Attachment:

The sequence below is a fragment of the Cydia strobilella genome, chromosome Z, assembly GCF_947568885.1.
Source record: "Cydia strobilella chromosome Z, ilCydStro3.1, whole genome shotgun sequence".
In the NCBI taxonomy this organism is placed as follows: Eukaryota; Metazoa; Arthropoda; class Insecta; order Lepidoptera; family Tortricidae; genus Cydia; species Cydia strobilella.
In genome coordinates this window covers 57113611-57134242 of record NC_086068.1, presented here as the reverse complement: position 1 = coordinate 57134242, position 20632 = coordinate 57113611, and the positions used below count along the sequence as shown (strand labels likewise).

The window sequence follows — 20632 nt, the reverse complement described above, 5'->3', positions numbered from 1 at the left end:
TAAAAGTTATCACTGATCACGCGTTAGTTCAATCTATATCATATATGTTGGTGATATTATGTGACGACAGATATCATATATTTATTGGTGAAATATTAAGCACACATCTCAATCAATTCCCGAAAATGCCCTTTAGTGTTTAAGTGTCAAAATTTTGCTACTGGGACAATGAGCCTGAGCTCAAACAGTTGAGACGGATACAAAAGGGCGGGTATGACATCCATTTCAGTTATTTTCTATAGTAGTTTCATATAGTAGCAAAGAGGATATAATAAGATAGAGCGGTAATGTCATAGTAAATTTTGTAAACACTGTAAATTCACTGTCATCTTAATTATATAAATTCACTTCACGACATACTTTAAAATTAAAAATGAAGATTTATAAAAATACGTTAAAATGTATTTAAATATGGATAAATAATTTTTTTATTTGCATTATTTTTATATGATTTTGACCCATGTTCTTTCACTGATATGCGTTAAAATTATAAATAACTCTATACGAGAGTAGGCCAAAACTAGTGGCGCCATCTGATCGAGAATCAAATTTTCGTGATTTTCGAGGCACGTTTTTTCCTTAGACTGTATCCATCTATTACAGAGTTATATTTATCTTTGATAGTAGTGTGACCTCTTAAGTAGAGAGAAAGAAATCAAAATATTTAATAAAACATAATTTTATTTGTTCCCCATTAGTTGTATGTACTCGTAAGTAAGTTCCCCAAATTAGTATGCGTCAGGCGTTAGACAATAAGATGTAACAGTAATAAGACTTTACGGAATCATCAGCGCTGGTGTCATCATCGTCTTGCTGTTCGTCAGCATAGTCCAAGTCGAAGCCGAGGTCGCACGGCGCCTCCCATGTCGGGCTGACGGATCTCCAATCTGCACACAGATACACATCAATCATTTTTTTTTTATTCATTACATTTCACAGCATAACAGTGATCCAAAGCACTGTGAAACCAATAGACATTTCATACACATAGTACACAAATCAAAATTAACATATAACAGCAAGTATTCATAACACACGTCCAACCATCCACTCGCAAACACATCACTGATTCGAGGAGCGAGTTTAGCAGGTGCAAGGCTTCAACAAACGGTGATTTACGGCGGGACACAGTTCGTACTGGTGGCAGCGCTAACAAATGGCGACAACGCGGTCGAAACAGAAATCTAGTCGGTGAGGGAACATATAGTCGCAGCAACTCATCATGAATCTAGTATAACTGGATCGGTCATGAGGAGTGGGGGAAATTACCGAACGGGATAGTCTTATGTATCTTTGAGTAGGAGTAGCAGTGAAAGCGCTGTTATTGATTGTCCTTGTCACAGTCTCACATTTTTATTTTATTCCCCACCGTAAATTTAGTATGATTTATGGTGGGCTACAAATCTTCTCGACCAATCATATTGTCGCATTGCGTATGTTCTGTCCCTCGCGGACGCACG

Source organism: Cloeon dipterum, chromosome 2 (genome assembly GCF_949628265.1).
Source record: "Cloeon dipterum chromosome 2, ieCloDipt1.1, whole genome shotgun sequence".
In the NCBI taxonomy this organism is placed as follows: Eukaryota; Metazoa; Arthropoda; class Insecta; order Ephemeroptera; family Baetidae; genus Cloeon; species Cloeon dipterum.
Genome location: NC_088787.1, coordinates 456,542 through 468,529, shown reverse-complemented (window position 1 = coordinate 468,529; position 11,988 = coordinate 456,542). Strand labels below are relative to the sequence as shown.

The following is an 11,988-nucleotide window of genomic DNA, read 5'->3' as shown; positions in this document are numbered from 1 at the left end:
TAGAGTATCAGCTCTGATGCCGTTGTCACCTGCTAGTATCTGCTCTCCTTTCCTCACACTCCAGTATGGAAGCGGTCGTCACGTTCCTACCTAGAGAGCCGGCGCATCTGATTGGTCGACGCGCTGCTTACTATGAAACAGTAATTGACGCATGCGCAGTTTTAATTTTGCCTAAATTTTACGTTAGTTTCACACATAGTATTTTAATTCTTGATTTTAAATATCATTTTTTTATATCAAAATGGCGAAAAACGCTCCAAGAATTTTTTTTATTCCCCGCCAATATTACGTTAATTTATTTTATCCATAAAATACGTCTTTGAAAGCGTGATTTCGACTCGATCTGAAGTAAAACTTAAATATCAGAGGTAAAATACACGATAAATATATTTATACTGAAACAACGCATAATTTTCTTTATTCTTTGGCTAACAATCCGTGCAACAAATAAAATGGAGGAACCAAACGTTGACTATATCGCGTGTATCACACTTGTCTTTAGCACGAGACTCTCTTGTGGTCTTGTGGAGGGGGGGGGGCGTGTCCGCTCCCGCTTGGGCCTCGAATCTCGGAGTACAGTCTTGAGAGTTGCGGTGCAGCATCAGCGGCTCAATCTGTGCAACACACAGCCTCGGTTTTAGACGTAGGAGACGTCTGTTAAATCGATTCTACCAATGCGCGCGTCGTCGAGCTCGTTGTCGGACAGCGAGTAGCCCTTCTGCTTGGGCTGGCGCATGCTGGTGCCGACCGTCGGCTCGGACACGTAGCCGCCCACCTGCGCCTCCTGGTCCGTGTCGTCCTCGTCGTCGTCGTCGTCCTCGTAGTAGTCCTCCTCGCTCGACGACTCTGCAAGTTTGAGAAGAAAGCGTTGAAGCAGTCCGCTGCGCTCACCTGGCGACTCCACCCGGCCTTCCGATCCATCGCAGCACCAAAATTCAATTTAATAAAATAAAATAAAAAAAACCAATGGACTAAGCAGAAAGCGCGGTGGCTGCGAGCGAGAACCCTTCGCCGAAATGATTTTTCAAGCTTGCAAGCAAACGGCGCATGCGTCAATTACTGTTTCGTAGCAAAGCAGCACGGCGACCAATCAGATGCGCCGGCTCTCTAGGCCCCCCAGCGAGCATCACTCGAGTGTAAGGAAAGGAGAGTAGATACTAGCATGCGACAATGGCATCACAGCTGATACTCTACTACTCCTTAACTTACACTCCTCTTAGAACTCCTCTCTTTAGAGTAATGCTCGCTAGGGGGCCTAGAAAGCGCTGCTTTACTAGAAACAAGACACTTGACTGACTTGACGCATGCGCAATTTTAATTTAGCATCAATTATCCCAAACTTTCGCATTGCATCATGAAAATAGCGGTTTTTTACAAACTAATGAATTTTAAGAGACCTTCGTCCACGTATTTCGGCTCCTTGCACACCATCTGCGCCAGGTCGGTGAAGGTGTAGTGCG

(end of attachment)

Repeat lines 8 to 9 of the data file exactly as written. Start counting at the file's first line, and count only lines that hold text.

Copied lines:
Source record: "Cloeon dipterum chromosome 2, ieCloDipt1.1, whole genome shotgun sequence".
In the NCBI taxonomy this organism is placed as follows: Eukaryota; Metazoa; Arthropoda; class Insecta; order Ephemeroptera; family Baetidae; genus Cloeon; species Cloeon dipterum.